Monday, March 13, 2006

I wish Thy I wait on Thee, O Lord.

I wish Thy way,
But when in me myself would rise,
And long for something otherwise,
Then, Holy One, take sword and spear, And slay.

Lord, grant to me a quiet mind,
That trusting Thee--for Thou art kind--
I may go on without a fear,
For Thou, my Lord, art always near.

See in this which seems to stir up
all you most wish were not stirred up--
see in it a chance to die to self in every form.
Accept it as just that--a chance to die.
--Amy Carmichael

I’ve been hearing one line from this poem over and over in my head for the past few days: “I wish thy way…I wish thy way…I wish thy way.” I do. I truly do. Yet…I hate that I even have to put a “yet” or a “but” in there because that small word tends to mean that the thing you just said wasn’t entirely true. And that is entirely the case here. I wish His way, but I am often “clogged with wishes” of my own, as Elisabeth Elliot would say. That has been the fight for the past month…for my entire life, really…but most intensely, I think for the past month.

In her book, Passion & Purity, Mrs. Elliot quotes Thomas รก Kempis:
What hindereth thee more than thine affections not fully mortified to the will of God?

What indeed?

She goes on to say: There is no getting around the etymology of the word mortify. It comes from the Latin for death. The KJV of Romans 8:13 says we must mortify our members. A modern translation makes it even more direct. “But if by the Spirit you put to death all the base pursuits of the body, then you will live.” What are base pursuits? There is a list in Colossians 3:5: fornication, indecency, lust, foul cravings, and the ruthless greed which is nothing less than idolatry. These are the products of human desire, if human desire is given free rein. The Christian has handed the reins over to his Master. His human desires are brought into line. The desires still exist, are strong, natural, and human, but they are subjugated to the higher power of the Spirit. They are purified and corrected as we live day by day in faith and obedience.

“They are purified and corrected as we live day by day in faith and obedience.” In another section of that same book, she says that learning to subject these natural desires, submit to the purification and correction, and wait quietly on the Lord can be a “slow and painful process.” To that I can only respond with a hearty “AMEN!”

This purification process has not been fun. Not in the traditional sense, anyway. There have been moments of intense grief, fear, shame and, even, a desire to rebel. Moments when my wishes very much threatened to become willings and I was tempted to find fault with the providence of God…with His timing…with His denials. Those were the death pangs…I was dying to self and self didn’t like it one bit. Each time, I wished those things I was seeing “were not stirred up”, but then I came through and could see the good…the wonderful, even…of the stirring, the sifting, the purifying, the dying.

We are called to die daily and to look on each “chance to die” as a gift which will produce in us something that is far better, far lovelier than anything we could hope for in the natural…Christ-likeness. In a chapter called “Little Deaths”, also in Passion & Purity, Elisabeth encourages her readers in the throes of mortification with this thought…”We are not meant to die merely in order to be dead….We die in order to live.” I can’t read that without thinking of something the Lord dropped in my heart last week … “It’s not the end, this is the beginning.”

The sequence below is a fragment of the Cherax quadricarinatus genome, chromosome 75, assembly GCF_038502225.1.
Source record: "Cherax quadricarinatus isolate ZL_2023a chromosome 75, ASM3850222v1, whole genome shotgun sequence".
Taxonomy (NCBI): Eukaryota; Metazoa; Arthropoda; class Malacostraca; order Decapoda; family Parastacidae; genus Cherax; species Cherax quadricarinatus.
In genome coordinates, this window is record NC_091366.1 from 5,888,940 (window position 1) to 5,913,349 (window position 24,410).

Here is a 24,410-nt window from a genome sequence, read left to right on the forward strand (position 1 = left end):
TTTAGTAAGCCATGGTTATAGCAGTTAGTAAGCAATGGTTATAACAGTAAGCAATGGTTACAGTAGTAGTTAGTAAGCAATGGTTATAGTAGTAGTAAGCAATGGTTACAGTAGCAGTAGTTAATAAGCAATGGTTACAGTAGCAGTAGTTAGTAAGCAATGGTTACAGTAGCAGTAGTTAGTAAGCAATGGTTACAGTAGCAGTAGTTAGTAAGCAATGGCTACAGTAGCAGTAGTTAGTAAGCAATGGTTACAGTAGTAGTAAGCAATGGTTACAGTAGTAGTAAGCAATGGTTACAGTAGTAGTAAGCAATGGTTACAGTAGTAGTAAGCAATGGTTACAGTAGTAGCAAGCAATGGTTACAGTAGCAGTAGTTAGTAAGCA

Sometimes the Lord ends things that need to be ended…but I truly believe that always…ALWAYS He intends that ending to usher us into something new, better, more wonderful than we imagined the other thing to be. I have many testimonies in my own life which can attest to this truth. So why do I struggle? Why do I still resist and try to hang on to even the idea of a something which may turn out to be a nothing? Why do I doubt, fear, worry…why do I automatically go to that mode rather than the “God is faithful and kind” mode?


Because God allows it.

He does.

He knows I…He knows each of us … NEED the struggle. We need the little deaths. We need the time to test our trust in God. We need delays to reveal what is truly in our hearts. We need to see our weakness and imperfections and unfaithful hearts to then see and appreciate and respond to His perfect strength and faithfulness.

We need to first be humbled to receive what He has for us with willing hearts.

Sad? Yes. But true.

He knows my frame and knows how I am made. He knows that I am but dust…that nothing good dwells in me (save Christ). Even my sighing is not hidden from Him. And He knows that it is only through struggle and those little deaths that I can be made pliant enough to submit to His will.

I wish Thy way,

But when in me myself would rise,
And long for something otherwise,
Then, Holy One, take sword and spear,And slay.

And teach me to wait only for Thy perfect, holy and sovereign will
Teach me to wait patiently, quietly, full of hope in your goodness alone
Not my way...Not in the fulfillment of my plan...Not in the deliverance of a cherished dream...but in You, my Maker, my Savior.

1 comment:

  1. "We need the time to test our trust in God. We need delays to reveal what is truly in our hearts."

    Amen! I can't remember where I read this but I wrote it down so that I would never forget it: "Waiting exposes what is REALLY in the heart." It is so true, isn't it?